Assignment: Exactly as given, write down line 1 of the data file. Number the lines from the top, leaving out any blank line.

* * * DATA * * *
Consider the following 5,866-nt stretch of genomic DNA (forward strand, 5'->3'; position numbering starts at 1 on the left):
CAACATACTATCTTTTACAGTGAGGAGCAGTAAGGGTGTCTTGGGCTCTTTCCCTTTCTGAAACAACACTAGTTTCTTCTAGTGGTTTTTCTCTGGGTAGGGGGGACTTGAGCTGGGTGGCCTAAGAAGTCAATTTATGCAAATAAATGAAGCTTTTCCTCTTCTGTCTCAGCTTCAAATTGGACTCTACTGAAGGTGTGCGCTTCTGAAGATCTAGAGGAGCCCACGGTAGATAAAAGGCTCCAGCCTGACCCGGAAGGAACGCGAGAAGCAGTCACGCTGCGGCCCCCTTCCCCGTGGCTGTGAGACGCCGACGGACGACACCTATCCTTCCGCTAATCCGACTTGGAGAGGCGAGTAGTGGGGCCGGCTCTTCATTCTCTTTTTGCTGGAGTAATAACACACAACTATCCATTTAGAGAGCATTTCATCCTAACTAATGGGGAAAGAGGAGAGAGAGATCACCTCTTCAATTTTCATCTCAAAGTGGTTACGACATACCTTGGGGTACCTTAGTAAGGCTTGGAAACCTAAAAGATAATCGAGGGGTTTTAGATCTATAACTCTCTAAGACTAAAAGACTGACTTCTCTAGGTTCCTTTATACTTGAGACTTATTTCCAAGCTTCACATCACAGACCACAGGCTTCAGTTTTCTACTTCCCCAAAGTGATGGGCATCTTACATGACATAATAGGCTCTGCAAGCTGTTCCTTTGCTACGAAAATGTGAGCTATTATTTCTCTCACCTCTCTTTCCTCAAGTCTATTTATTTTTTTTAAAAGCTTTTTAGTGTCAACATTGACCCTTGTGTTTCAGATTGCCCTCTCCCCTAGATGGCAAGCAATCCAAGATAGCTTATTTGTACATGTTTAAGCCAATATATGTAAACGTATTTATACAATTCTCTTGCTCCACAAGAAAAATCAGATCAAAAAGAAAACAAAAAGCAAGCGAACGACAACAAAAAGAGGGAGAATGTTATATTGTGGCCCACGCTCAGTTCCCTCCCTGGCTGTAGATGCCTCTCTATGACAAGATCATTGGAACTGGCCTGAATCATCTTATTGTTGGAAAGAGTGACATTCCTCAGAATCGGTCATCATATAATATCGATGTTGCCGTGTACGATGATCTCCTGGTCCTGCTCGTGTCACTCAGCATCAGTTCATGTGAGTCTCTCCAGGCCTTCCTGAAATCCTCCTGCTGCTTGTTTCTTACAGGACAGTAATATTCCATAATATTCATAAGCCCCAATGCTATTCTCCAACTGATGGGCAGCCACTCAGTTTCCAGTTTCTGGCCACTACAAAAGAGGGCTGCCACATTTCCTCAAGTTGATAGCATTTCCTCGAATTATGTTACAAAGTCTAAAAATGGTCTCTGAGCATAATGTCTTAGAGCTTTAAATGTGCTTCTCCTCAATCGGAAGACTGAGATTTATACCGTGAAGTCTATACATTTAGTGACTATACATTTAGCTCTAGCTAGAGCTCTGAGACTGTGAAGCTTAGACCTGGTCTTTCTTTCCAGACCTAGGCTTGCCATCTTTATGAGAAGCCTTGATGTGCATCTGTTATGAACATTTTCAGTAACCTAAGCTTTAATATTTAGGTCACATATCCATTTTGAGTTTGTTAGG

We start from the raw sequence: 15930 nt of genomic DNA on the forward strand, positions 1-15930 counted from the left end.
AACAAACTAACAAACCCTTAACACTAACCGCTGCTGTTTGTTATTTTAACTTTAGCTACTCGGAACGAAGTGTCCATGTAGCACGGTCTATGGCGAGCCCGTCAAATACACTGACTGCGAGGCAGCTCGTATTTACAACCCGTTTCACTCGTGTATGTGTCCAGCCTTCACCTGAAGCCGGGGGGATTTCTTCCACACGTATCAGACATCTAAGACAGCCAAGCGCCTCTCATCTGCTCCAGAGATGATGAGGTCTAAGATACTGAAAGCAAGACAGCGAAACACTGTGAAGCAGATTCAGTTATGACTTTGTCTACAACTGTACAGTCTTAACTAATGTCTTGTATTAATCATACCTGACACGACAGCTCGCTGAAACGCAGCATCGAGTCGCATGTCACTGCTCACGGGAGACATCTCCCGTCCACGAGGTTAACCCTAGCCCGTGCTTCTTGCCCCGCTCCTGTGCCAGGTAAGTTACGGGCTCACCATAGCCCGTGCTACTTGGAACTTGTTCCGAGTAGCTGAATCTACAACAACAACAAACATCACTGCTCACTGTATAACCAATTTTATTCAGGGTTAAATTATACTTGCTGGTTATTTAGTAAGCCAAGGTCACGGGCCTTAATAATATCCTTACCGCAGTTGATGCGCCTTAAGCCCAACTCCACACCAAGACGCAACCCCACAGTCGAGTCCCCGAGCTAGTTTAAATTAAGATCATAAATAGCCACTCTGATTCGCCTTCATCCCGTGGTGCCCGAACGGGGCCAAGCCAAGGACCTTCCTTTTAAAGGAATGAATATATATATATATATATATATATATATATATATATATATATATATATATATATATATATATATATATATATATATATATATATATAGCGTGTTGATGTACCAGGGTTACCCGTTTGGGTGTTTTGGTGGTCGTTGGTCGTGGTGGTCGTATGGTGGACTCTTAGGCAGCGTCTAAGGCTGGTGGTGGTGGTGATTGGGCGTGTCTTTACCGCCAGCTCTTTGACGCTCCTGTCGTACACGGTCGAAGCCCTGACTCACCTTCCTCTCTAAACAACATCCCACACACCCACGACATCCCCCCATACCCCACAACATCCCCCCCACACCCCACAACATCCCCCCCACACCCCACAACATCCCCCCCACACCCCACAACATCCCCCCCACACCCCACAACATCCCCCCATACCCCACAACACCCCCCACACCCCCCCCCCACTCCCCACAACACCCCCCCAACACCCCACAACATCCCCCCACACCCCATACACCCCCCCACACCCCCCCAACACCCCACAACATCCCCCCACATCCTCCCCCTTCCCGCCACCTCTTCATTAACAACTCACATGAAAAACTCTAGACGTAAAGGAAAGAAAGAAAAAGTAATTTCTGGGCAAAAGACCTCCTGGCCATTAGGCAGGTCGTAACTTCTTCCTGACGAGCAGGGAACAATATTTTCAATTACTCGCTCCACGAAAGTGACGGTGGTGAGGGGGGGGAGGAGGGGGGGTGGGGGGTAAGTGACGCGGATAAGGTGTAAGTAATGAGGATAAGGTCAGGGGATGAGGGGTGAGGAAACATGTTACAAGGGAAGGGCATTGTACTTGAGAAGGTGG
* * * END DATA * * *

Consider the following 5,866-nt stretch of genomic DNA (forward strand, 5'->3'; position numbering starts at 1 on the left):